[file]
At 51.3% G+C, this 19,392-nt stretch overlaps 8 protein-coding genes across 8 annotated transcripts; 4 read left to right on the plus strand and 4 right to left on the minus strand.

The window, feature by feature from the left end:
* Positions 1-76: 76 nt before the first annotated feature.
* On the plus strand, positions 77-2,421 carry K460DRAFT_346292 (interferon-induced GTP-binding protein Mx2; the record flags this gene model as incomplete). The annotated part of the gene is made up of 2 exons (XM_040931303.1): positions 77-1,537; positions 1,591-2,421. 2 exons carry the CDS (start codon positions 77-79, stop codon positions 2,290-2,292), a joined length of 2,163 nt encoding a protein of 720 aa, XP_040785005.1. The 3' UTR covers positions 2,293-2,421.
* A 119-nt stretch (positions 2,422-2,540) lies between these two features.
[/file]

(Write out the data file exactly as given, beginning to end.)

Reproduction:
At 51.3% G+C, this 19,392-nt stretch overlaps 8 protein-coding genes across 8 annotated transcripts; 4 read left to right on the plus strand and 4 right to left on the minus strand.

The window, feature by feature from the left end:
* Positions 1-76: 76 nt before the first annotated feature.
* On the plus strand, positions 77-2,421 carry K460DRAFT_346292 (interferon-induced GTP-binding protein Mx2; the record flags this gene model as incomplete). The annotated part of the gene is made up of 2 exons (XM_040931303.1): positions 77-1,537; positions 1,591-2,421. 2 exons carry the CDS (start codon positions 77-79, stop codon positions 2,290-2,292), a joined length of 2,163 nt encoding a protein of 720 aa, XP_040785005.1. The 3' UTR covers positions 2,293-2,421.
* A 119-nt stretch (positions 2,422-2,540) lies between these two features.